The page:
Spaceflight Now: Atlas launch report

The DSCS 3 satellite fleet
Posted: Jan. 19, 2000

A DSCS 3 satellite during pre-flight testing at manufacturer facilities. Photo: Lockheed Martin
The Defense Satellite Communications Systems Phase 3 (DSCS 3) is an important part of the comprehensive plan to support globally distributed military users.

Currently, ten Phase 3 DSCS satellites operate in geosynchronous orbit at an altitude of more than 23,000 miles above the Earth. Each satellite utilizes six super high frequency transponder channels capable of providing worldwide secure voice and high rate data communications. DSCS 3 also carries a single channel transponder used for disseminating emergency action and force direction messages to nuclear capable forces.

The system is used for high priority communication such as the exchange of wartime information between defense officials and battlefield commanders. The military also uses DSCS 3 to transmit space operations and early warning data to various systems and users.

DSCS 3-B8 facts  
Altitude 23,230 miles
Power Solar arrays; avg of 1500 watts
Dimensions Rectangle body
6 x 6 x 7 feet
38-foot span
Weight 2,716 pounds
Primary Contractor Lockheed Martin Missiles & Space
Launch Vehicle Atlas (next 2)
EELV (last 2)
Source: U.S. Air Force
The Air Force began launching the current DSCS 3 satellites in 1982. The system uses multiple-beam antennas that provide more flexible coverage than its predecessor, as well as a gimballed-dish antenna for spot coverage and earth-coverage antennas. The single steerable dish antenna provides an increased power spot beam which can be tailored to suit the needs of different size user terminals. DSCS 3 satellites can resist jamming and have an expected design life that is twice as long as its predecessor.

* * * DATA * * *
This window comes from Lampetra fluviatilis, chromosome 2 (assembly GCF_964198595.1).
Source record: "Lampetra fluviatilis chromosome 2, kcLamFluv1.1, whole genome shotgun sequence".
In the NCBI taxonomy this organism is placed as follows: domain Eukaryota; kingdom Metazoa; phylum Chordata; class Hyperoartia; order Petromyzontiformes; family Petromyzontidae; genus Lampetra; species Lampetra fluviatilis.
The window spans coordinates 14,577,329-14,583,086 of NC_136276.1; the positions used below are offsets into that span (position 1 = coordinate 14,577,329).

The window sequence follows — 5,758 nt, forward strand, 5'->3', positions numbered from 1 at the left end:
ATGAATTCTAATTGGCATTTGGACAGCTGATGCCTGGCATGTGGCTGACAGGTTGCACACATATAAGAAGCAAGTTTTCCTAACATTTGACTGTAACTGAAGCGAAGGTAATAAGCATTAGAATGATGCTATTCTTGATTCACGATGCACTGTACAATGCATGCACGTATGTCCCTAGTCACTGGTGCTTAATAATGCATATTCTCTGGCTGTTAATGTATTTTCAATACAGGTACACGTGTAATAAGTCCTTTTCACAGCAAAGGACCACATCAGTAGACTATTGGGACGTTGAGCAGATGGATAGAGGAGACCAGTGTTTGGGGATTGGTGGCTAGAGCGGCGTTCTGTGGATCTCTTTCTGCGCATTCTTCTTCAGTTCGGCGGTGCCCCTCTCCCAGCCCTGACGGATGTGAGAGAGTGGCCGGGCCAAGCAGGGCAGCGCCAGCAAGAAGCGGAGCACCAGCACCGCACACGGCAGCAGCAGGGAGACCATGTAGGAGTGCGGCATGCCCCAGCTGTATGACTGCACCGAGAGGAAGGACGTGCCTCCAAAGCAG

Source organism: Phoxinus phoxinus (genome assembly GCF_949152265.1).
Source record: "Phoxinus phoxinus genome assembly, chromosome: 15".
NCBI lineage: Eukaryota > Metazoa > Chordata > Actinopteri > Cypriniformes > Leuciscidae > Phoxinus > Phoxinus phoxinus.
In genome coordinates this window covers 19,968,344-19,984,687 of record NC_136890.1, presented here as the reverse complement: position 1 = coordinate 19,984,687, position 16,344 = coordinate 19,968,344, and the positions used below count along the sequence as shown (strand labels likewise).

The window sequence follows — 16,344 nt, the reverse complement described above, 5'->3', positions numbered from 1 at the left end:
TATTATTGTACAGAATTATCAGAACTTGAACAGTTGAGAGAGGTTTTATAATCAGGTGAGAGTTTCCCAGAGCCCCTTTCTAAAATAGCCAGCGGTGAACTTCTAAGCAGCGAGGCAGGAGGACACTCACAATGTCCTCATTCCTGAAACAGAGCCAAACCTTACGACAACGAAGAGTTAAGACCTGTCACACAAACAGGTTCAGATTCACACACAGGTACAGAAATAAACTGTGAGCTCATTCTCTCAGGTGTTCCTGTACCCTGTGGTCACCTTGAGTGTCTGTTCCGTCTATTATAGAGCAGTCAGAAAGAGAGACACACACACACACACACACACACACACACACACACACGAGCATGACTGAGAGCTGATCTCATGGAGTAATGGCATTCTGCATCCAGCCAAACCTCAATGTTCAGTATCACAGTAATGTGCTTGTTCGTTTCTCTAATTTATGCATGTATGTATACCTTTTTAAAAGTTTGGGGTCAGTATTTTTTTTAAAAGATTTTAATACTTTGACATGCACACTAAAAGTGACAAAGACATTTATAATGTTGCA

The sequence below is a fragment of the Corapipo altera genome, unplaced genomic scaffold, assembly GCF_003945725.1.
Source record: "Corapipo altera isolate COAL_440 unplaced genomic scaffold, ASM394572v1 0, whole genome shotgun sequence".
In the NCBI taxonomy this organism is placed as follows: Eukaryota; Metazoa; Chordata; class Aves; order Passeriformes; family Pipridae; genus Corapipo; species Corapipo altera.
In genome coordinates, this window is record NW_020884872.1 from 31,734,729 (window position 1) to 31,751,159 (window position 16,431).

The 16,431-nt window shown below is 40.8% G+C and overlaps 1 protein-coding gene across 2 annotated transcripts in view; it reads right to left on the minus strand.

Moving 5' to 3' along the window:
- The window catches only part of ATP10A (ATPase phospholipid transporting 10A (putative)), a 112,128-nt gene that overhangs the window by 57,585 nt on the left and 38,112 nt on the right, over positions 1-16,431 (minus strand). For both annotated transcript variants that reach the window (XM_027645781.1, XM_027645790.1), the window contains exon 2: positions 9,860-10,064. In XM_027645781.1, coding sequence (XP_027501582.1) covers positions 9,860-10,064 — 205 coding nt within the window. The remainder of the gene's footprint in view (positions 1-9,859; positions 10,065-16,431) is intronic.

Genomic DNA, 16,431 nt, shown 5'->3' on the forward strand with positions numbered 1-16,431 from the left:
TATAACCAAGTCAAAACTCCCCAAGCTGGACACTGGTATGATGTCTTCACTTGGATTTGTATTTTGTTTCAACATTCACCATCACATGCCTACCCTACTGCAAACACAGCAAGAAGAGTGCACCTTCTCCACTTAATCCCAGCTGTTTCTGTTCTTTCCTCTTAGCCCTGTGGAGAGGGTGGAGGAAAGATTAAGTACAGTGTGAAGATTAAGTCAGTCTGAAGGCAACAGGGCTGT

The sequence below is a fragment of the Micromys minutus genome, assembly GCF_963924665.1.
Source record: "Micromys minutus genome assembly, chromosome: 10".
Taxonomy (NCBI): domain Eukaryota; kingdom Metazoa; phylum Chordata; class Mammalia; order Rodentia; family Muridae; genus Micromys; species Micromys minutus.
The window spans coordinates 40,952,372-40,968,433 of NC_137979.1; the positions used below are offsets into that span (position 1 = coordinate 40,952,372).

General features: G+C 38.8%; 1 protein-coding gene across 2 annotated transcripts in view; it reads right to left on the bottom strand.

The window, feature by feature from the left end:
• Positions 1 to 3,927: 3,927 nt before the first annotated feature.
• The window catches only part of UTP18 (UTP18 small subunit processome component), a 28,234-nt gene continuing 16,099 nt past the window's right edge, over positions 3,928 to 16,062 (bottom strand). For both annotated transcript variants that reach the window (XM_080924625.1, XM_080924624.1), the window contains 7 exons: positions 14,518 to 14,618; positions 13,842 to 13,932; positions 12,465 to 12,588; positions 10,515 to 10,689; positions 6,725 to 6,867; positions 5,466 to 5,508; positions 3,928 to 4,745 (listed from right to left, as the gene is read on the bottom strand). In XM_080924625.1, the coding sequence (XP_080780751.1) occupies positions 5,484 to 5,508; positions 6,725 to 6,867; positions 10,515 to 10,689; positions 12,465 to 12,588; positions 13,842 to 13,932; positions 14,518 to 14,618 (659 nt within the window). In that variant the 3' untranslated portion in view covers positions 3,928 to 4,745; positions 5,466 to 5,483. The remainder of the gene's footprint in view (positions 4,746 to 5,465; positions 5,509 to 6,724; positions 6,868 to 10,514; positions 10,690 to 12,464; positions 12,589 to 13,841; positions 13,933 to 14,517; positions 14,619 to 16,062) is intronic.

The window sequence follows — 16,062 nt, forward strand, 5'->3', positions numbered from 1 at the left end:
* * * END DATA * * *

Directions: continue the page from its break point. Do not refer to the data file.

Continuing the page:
The next DSCS 3 launch is scheduled for January 2000. This will be the deployment of the first DSCS 3 System Life Enhancement Program (SLEP) satellite, utilizing 50 watt traveling wave tube amplifiers in all six channels, providing users with a 200 percent increase in tactical communications capability.

DSCS users operate on the ground, at sea or in the air. Members of Air Force Space Command units and the 50th Space Wing's 3rd Space Operations Squadron at Schriever Air Force Base, CO, provide satellite bus command and control for all DSCS satellites.

Air Force Materiel Commands Space and Missile Systems Center at Los Angeles Air Force Base, CA, is responsible for development and acquisition of DSCS satellites.

Flight data file
Vehicle: Atlas 2A
Payload: DSCS B8
Launch date: Jan. 21, 2000
Launch window: 0015-0139 GMT (7:15-8:39 p.m. EST on 20th)
Launch site: SLC-36A, Cape Canaveral Air Station, Fla.

Pre-launch briefing
Atlas vehicle data - Overview of the rocket that will launch DSCS B8 into space.

Launch timeline - Chart with times and descriptions of events to occur during the launch.

Launch windows - Available windows for future launch dates of AC-138.

Atlas index - Listing of our previous Atlas coverage.

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